Your browser does not support javascript:   Search for gard hereSearch for news-and-events here.


Genetic and Rare Diseases Information Center (GARD)

Print friendly version


Other Names for this Disease
  • Acanthocytosis with neurologic disorder
  • CHAC
  • Chorea acanthocytosis
  • Chorea-acanthocytosis
See Disclaimer regarding information on this site. Some links on this page may take you to organizations outside of the National Institutes of Health.

Your Question

Can you provide me with general information about choreoacanthocytosis?

Our Answer

We have identified the following information that we hope you find helpful. If you still have questions, please contact us.

What is choreoacanthocytosis?

Choreoacanthocytosis is one of a group of conditions called the neuroacanthocytoses that involve neurological problems and abnormal red blood cells. The condition is characterized by involuntary jerking movements (chorea), abnormal star-shaped red blood cells (acanthocytosis), and involuntary tensing of various muscles (dystonia), such as those in the limbs, face, mouth, tongue, and throat. Choreoacanthocytosis is caused by mutations in the VPS13A gene and is inherited in an autosomal recessive manner.[1] There are currently no treatments to prevent or slow the progression of choreoacanthocytosis; treatment is symptomatic and supportive.[2] 
Last updated: 10/12/2009

What are the common features of choreoacanthocytosis?

Choreoacanthocytosis affects movement in many parts of the body.[1]
  • Chorea refers to the involuntary jerking movements made by people with this disorder.
  • People with this condition also have abnormal star-shaped red blood cells (acanthocytosis).
  • Another common feature of choreoacanthocytosis is involuntary tensing of various muscles (dystonia), such as those in the limbs, face, mouth, tongue, and throat. These muscle twitches can cause vocal tics (such as grunting), involuntary belching, and limb spasms. Eating can also be impaired as tongue and throat twitches can interfere with chewing and swallowing food.
  • People with choreoacanthocytosis may uncontrollably bite their tongue, lips, and inside of the mouth.
  • Nearly half of all people with choreoacanthocytosis have seizures.
  • Individuals with choreoacanthocytosis may develop difficulty processing, learning, and remembering information (cognitive impairment).
  • They may have reduced sensation and weakness in their arms and legs (peripheral neuropathy) and muscle weakness (myopathy).
  • Impaired muscle and nerve functioning commonly cause speech difficulties in individuals with this condition, and can lead to an inability to speak.
  • Behavioral changes are a common feature of choreoacanthocytosis and may be the first sign of this condition. These behavioral changes may include changes in personality, obsessive-compulsive disorder (OCD), lack of self-restraint, and the inability to take care of oneself.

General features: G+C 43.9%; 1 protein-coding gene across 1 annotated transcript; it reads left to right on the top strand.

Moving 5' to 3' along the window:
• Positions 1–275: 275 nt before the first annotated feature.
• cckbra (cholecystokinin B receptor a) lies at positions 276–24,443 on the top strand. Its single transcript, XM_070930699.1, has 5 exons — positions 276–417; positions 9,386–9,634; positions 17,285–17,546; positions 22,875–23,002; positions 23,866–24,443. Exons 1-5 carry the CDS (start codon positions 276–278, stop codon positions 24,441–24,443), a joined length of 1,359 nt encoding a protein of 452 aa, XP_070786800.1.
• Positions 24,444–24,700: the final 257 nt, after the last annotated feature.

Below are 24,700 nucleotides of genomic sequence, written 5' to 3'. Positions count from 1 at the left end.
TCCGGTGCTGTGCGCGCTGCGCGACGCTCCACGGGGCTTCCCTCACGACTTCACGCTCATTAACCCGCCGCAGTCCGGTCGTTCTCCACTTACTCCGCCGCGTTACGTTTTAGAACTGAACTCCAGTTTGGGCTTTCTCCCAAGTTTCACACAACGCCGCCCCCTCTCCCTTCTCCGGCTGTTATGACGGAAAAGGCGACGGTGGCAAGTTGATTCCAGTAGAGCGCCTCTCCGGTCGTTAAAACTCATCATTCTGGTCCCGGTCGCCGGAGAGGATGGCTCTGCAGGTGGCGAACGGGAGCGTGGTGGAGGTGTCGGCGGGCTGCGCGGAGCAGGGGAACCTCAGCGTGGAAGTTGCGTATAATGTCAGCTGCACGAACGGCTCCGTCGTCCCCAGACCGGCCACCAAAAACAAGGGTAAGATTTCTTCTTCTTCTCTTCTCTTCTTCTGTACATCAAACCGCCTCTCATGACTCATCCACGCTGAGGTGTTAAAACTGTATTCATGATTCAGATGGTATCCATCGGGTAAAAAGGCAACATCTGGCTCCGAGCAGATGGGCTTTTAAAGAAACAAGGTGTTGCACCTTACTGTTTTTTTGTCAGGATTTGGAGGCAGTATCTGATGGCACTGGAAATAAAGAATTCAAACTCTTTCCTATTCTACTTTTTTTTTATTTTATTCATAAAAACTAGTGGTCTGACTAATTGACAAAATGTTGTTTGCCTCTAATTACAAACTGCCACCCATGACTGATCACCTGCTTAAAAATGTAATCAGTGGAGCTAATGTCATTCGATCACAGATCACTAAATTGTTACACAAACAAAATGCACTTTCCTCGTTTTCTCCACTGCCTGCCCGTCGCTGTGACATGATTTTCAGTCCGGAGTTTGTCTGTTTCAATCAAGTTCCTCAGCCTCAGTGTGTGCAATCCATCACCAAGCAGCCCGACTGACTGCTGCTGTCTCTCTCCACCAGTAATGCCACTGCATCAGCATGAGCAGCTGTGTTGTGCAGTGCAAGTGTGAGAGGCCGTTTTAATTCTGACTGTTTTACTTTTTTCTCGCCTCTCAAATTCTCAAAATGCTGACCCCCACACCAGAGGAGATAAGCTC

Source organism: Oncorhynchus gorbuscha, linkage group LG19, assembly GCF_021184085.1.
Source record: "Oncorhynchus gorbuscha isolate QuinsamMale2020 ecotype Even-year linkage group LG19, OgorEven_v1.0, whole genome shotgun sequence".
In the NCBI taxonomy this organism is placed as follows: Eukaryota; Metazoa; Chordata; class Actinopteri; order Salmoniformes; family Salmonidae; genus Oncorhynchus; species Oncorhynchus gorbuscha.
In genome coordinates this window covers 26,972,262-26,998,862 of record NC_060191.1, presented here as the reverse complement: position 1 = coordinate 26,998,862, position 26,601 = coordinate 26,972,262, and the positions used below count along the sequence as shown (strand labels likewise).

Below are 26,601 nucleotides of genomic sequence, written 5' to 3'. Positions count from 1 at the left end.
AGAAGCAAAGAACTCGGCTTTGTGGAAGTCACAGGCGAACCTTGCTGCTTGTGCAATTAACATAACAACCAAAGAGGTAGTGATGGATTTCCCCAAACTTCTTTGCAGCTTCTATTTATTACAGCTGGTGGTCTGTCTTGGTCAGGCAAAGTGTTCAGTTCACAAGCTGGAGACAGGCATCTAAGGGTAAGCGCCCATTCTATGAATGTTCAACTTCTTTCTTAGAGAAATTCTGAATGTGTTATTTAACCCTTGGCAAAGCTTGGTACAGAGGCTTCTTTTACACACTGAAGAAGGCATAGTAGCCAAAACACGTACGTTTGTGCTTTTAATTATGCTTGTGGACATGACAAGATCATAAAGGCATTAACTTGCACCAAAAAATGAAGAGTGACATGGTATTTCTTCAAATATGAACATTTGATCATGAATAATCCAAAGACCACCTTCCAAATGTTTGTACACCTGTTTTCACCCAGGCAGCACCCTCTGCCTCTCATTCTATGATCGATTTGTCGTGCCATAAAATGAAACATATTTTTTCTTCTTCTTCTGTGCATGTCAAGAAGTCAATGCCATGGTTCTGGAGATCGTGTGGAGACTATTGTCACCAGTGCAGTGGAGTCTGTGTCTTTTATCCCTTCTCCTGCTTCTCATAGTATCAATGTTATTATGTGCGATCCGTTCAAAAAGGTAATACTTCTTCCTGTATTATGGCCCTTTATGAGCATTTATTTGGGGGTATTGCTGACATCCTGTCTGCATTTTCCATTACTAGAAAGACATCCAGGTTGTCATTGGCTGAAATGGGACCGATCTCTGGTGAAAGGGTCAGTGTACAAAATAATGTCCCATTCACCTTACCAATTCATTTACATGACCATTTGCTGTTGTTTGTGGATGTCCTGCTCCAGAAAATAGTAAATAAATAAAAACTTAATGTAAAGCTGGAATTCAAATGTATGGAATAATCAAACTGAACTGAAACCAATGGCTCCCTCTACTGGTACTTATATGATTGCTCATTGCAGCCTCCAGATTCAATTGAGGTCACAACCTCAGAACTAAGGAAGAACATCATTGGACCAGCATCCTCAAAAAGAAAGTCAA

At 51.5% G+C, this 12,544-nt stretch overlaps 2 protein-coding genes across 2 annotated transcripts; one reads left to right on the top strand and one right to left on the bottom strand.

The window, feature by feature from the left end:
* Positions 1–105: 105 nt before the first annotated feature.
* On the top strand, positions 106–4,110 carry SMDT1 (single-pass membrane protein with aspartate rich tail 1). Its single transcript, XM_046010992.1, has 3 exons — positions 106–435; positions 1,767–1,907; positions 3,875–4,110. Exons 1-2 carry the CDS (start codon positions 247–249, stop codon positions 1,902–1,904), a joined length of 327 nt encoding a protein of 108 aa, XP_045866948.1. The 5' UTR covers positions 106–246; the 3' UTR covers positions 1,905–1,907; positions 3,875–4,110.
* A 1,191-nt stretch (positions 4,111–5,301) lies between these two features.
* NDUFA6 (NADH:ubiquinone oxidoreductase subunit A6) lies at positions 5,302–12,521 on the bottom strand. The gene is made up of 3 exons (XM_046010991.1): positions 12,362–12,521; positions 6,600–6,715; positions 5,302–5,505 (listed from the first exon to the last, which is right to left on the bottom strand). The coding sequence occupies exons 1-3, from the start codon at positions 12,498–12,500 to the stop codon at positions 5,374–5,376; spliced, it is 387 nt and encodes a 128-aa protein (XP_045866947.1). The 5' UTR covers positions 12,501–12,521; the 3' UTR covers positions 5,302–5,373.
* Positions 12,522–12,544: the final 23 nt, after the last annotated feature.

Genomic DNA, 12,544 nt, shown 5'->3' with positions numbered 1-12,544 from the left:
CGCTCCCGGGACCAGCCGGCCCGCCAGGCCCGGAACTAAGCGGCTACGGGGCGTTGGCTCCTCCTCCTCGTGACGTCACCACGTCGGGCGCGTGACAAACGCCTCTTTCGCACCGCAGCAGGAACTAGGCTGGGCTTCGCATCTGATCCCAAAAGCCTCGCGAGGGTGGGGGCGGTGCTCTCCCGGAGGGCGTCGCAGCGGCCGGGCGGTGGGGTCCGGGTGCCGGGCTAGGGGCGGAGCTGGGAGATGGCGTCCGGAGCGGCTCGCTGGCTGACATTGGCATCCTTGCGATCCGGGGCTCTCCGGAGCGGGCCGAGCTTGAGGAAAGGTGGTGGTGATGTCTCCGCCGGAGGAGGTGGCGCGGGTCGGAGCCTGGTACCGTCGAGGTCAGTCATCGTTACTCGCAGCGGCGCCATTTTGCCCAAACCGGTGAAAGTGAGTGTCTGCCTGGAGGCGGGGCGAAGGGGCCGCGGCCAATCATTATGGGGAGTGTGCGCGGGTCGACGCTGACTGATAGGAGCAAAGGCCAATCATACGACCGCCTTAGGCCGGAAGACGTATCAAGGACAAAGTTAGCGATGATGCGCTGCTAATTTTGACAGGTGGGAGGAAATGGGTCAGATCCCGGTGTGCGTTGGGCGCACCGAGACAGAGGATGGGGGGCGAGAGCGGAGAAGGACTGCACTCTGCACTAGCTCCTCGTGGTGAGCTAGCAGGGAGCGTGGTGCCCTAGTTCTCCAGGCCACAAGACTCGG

The signs and symptoms of choreoacanthocytosis usually begin in early to mid-adulthood. The movement problems of this condition worsen with age. Loss of cells (atrophy) in certain brain regions is the major cause of the neurological problems seen in people with choreoacanthocytosis.[1]

Last updated: 10/12/2009

What genes are related to choreoacanthocytosis?

Mutations in the VPS13A gene cause choreoacanthocytosis. The VPS13A gene provides instructions for producing a protein called chorein; the function of this protein in the body is unknown. Some researchers believe that chorein plays a role in the movement of proteins within cells. Most VPS13A gene mutations lead to the production of an abnormally small, nonfunctional version of chorein. The VPS13A gene is active (expressed) throughout the body; it is unclear why mutations in this gene affect only the brain and red blood cells.[1]
Last updated: 10/12/2009

How do people inherit choreoacanthocytosis?

Choreoacanthocytosis is inherited in an autosomal recessive pattern, which means both copies of the gene in each cell have mutations. The parents of an individual with an autosomal recessive condition each carry one copy of the mutated gene, but they typically do not show signs and symptoms of the condition.[1]
Last updated: 10/12/2009

How is choreoacanthocytosis treated?

There are currently no treatments to prevent or slow the progression of choreoacanthocytosis; treatment is symptomatic and supportive.[2] Management may include: botulinum toxin for decreasing the oro-facio-bucco-lingual dystonia; feeding assistance; speech therapy; mechanical protective devices; splints for foot drop; phenytoin, clobazam, and valproate for seizure management; antidepressant or antipsychotic medications; dopamine antagonists such as atypical neuroleptics or tetrabenazine; and standard treatment for cardiomyopathy. Surveillance includes monitoring of nutritional status and adaptation of diet to assure adequate caloric intake, cardiac evaluations every five years, and EEG every third year.[3]
Last updated: 10/12/2009